# Worm Gear Question

## Main Question or Discussion Point

Can a worm gear that's attached to a helical gear (so that the helical gear is locked, but the worm gear isn't) go backwards and forwards?

Last edited:

Related General Engineering News on Phys.org
Assuming that by "worm gear" you mean "worm", and by "helical gear" you mean "worm gear" (if not, disregard this because I've misinterpreted your question; the terminology for worm drive mechanisms isn't straightforward so I think this is what you're asking about). The worm can transmit power backwards and forwards, but the worm gear cannot transmit power through the worm. (So input always goes to output, and output never drives inputs). Only transmits in one direction from a system point of view. Again, you could run the worm in reverse (flip your direction of input), but that's distinctly different from trying to turn the worm gear to turn the worm. Think about it like this; the worm has to spin on an orthogonal axis to the worm gear to make the worm gear turn, and it does so by having the teeth meshing parallel and spinning like a barber post sign thing. If you tried to run the worm by rotating the worm gear, you end up in essence trying to shear the teeth off the worm, and trying to torque the worm off its shaft.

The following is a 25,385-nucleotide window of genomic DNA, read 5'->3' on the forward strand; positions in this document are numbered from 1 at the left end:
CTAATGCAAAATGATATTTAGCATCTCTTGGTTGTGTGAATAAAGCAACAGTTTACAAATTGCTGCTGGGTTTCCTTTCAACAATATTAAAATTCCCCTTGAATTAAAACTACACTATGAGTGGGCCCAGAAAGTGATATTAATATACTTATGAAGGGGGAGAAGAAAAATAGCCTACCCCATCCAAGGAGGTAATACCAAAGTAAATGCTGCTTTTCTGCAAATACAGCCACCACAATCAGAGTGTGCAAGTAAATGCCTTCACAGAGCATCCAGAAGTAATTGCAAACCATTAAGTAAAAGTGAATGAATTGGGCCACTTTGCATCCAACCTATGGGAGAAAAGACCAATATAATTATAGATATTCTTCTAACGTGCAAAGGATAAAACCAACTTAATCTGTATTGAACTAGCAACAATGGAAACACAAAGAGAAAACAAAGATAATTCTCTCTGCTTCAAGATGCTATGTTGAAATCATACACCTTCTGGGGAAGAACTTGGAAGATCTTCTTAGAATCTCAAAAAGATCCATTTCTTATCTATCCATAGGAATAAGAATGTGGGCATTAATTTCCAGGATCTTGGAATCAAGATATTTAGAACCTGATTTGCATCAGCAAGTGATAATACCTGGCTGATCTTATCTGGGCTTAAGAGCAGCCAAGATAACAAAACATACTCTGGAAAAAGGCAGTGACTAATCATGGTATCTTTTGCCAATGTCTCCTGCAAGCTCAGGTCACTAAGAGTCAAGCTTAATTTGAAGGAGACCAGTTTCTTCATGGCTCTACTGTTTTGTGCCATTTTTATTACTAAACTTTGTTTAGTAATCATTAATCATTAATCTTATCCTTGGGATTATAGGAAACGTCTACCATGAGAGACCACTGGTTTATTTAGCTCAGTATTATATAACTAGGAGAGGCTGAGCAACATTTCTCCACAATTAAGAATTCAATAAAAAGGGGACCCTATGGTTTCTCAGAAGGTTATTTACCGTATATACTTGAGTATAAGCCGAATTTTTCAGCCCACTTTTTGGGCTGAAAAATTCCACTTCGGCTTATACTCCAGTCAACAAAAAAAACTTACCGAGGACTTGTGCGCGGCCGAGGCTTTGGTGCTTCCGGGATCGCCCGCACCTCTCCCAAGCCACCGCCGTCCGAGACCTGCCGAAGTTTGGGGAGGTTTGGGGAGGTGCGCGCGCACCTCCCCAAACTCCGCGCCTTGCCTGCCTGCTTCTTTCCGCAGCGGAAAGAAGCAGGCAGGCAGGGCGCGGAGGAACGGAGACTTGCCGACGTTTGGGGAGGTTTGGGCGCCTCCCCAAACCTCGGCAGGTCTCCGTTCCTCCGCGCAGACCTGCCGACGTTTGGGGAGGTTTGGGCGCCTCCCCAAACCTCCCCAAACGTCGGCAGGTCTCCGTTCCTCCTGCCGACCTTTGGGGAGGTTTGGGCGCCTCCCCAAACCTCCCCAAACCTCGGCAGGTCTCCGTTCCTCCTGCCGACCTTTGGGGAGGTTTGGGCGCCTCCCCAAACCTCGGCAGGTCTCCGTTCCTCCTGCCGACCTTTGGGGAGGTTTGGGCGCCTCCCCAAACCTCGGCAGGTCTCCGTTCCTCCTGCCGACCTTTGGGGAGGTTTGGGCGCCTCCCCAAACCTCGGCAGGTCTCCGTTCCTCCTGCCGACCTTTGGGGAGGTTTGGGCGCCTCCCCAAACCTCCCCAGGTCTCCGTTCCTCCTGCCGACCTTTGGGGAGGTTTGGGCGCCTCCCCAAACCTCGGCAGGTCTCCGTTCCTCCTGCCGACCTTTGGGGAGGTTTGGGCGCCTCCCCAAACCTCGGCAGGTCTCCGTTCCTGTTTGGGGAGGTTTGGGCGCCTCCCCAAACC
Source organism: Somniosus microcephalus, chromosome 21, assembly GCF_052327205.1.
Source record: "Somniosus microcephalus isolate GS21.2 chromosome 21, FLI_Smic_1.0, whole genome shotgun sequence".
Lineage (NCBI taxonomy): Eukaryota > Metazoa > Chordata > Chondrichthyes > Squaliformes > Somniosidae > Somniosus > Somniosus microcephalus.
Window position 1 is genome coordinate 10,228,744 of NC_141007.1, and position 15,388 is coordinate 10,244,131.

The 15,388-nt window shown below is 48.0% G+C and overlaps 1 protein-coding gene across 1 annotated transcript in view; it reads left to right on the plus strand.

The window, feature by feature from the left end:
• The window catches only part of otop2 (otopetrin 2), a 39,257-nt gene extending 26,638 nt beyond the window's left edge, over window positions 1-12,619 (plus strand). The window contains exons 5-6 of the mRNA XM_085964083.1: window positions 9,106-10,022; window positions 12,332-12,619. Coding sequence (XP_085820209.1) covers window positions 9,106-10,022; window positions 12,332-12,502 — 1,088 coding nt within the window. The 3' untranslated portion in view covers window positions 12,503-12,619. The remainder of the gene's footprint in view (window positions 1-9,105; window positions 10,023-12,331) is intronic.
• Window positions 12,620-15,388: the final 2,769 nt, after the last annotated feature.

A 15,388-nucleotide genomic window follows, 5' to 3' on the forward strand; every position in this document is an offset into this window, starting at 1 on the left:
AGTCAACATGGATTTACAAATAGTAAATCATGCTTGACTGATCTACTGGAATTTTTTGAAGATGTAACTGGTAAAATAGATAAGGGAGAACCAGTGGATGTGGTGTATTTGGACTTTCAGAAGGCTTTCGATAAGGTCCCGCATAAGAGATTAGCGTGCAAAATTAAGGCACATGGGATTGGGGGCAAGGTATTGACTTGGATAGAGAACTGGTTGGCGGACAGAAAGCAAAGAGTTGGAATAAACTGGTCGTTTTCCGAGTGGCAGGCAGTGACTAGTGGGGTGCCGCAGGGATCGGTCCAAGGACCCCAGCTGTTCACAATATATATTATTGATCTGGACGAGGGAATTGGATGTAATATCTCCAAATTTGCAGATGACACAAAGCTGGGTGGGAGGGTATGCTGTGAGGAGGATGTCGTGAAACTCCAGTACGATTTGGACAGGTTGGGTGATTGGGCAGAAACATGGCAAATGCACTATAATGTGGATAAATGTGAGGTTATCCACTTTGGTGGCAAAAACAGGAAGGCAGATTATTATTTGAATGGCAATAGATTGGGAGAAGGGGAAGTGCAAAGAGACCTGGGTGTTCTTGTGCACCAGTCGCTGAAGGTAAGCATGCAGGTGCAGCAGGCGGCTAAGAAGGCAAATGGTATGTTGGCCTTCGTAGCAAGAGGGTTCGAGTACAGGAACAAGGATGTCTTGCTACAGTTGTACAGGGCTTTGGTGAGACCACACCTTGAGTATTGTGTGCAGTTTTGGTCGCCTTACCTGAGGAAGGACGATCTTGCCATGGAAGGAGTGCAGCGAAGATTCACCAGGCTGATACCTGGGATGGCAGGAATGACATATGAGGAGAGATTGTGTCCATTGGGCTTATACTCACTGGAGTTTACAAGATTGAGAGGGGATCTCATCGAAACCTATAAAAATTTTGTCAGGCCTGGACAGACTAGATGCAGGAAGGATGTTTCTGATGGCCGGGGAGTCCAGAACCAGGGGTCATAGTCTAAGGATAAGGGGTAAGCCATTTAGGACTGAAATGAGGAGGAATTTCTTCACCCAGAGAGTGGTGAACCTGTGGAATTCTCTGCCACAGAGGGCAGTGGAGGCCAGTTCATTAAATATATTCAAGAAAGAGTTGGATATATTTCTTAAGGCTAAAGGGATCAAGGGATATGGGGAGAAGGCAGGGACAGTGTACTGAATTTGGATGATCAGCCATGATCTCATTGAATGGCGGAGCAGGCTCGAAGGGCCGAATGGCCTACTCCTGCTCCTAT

I'm probably not describing it well, so here's an article from wikipedia on worm drives. Personally I think the best way to see it for yourself it to take a simple setup and try to turn the output shaft with the worm gear on it attached to the worm, and look at the interaction to see why it won't budge. It's intuitive then.

"Unlike with ordinary gear trains, the direction of transmission (input shaft vs output shaft) is not reversible when using large reduction ratios, due to the greater friction involved between the worm and worm-wheel, when usually a single start (one spiral) worm is used. This can be an advantage when it is desired to eliminate any possibility of the output driving the input. If a multistart worm (multiple spirals) then the ratio reduces accordingly and the braking effect of a worm and worm-gear may need to be discounted as the gear may be able to drive the worm.
Worm gear configurations in which the gear can not drive the worm are said to be self-locking. Whether a worm and gear will be self-locking depends on the lead angle, the pressure angle, and the coefficient of friction; however, it is approximately correct to say that a worm and gear will be self-locking if the tangent of the lead angle is less than the coefficient of friction."

--http://en.wikipedia.org/wiki/Worm_drive